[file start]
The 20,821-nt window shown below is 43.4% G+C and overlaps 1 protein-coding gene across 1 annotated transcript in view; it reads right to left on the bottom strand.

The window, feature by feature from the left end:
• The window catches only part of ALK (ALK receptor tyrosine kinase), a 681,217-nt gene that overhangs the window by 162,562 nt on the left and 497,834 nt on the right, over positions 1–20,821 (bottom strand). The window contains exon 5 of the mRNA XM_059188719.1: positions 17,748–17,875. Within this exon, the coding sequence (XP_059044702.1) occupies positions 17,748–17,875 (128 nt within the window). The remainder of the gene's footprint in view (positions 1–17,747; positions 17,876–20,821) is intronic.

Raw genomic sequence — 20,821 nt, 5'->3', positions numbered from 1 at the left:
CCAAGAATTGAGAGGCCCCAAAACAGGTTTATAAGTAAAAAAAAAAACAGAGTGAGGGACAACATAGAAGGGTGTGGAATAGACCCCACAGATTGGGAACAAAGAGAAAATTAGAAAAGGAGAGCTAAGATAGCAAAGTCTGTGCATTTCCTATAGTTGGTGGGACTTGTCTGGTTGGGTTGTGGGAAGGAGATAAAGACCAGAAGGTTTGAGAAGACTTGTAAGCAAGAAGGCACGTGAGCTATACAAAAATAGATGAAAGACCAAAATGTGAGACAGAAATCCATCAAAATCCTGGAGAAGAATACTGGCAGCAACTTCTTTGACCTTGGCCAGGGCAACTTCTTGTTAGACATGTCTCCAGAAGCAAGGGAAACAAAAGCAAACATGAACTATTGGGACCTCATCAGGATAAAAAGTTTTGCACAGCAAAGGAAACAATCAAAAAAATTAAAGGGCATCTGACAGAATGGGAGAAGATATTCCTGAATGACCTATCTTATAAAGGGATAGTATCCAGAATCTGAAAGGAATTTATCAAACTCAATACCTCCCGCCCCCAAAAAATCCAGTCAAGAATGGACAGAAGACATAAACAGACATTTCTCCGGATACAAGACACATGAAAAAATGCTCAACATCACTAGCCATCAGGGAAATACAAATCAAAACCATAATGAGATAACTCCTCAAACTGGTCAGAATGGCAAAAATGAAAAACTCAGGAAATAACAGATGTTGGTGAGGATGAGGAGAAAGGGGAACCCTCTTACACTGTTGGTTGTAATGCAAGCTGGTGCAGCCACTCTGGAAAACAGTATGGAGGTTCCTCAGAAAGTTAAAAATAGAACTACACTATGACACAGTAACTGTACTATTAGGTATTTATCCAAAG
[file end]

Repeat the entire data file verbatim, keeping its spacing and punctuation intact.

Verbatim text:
The 20,821-nt window shown below is 43.4% G+C and overlaps 1 protein-coding gene across 1 annotated transcript in view; it reads right to left on the bottom strand.

The window, feature by feature from the left end:
• The window catches only part of ALK (ALK receptor tyrosine kinase), a 681,217-nt gene that overhangs the window by 162,562 nt on the left and 497,834 nt on the right, over positions 1–20,821 (bottom strand). The window contains exon 5 of the mRNA XM_059188719.1: positions 17,748–17,875. Within this exon, the coding sequence (XP_059044702.1) occupies positions 17,748–17,875 (128 nt within the window). The remainder of the gene's footprint in view (positions 1–17,747; positions 17,876–20,821) is intronic.

Raw genomic sequence — 20,821 nt, 5'->3', positions numbered from 1 at the left:
CCAAGAATTGAGAGGCCCCAAAACAGGTTTATAAGTAAAAAAAAAAACAGAGTGAGGGACAACATAGAAGGGTGTGGAATAGACCCCACAGATTGGGAACAAAGAGAAAATTAGAAAAGGAGAGCTAAGATAGCAAAGTCTGTGCATTTCCTATAGTTGGTGGGACTTGTCTGGTTGGGTTGTGGGAAGGAGATAAAGACCAGAAGGTTTGAGAAGACTTGTAAGCAAGAAGGCACGTGAGCTATACAAAAATAGATGAAAGACCAAAATGTGAGACAGAAATCCATCAAAATCCTGGAGAAGAATACTGGCAGCAACTTCTTTGACCTTGGCCAGGGCAACTTCTTGTTAGACATGTCTCCAGAAGCAAGGGAAACAAAAGCAAACATGAACTATTGGGACCTCATCAGGATAAAAAGTTTTGCACAGCAAAGGAAACAATCAAAAAAATTAAAGGGCATCTGACAGAATGGGAGAAGATATTCCTGAATGACCTATCTTATAAAGGGATAGTATCCAGAATCTGAAAGGAATTTATCAAACTCAATACCTCCCGCCCCCAAAAAATCCAGTCAAGAATGGACAGAAGACATAAACAGACATTTCTCCGGATACAAGACACATGAAAAAATGCTCAACATCACTAGCCATCAGGGAAATACAAATCAAAACCATAATGAGATAACTCCTCAAACTGGTCAGAATGGCAAAAATGAAAAACTCAGGAAATAACAGATGTTGGTGAGGATGAGGAGAAAGGGGAACCCTCTTACACTGTTGGTTGTAATGCAAGCTGGTGCAGCCACTCTGGAAAACAGTATGGAGGTTCCTCAGAAAGTTAAAAATAGAACTACACTATGACACAGTAACTGTACTATTAGGTATTTATCCAAAG